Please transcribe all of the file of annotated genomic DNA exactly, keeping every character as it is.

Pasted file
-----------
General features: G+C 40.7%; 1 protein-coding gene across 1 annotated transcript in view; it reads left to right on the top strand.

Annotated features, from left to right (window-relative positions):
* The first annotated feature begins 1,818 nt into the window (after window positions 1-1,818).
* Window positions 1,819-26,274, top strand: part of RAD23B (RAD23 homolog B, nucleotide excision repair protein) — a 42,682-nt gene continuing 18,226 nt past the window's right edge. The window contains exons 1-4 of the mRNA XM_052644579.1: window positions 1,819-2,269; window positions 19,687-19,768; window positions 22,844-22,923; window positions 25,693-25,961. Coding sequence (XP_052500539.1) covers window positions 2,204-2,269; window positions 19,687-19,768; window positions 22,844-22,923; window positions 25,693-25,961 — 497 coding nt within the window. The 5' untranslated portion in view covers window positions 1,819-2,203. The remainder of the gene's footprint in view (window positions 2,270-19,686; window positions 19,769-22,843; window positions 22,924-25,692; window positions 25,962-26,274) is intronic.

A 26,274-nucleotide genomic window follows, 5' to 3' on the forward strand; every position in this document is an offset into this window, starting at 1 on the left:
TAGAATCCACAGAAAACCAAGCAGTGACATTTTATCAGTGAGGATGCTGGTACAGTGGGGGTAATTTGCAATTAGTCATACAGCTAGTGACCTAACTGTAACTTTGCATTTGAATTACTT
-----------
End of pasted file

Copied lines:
General features: G+C 40.7%; 1 protein-coding gene across 1 annotated transcript in view; it reads left to right on the top strand.

Annotated features, from left to right (window-relative positions):
* The first annotated feature begins 1,818 nt into the window (after window positions 1-1,818).
* Window positions 1,819-26,274, top strand: part of RAD23B (RAD23 homolog B, nucleotide excision repair protein) — a 42,682-nt gene continuing 18,226 nt past the window's right edge. The window contains exons 1-4 of the mRNA XM_052644579.1: window positions 1,819-2,269; window positions 19,687-19,768; window positions 22,844-22,923; window positions 25,693-25,961. Coding sequence (XP_052500539.1) covers window positions 2,204-2,269; window positions 19,687-19,768; window positions 22,844-22,923; window positions 25,693-25,961 — 497 coding nt within the window. The 5' untranslated portion in view covers window positions 1,819-2,203. The remainder of the gene's footprint in view (window positions 2,270-19,686; window positions 19,769-22,843; window positions 22,924-25,692; window positions 25,962-26,274) is intronic.

A 26,274-nucleotide genomic window follows, 5' to 3' on the forward strand; every position in this document is an offset into this window, starting at 1 on the left:
TAGAATCCACAGAAAACCAAGCAGTGACATTTTATCAGTGAGGATGCTGGTACAGTGGGGGTAATTTGCAATTAGTCATACAGCTAGTGACCTAACTGTAACTTTGCATTTGAATTACTT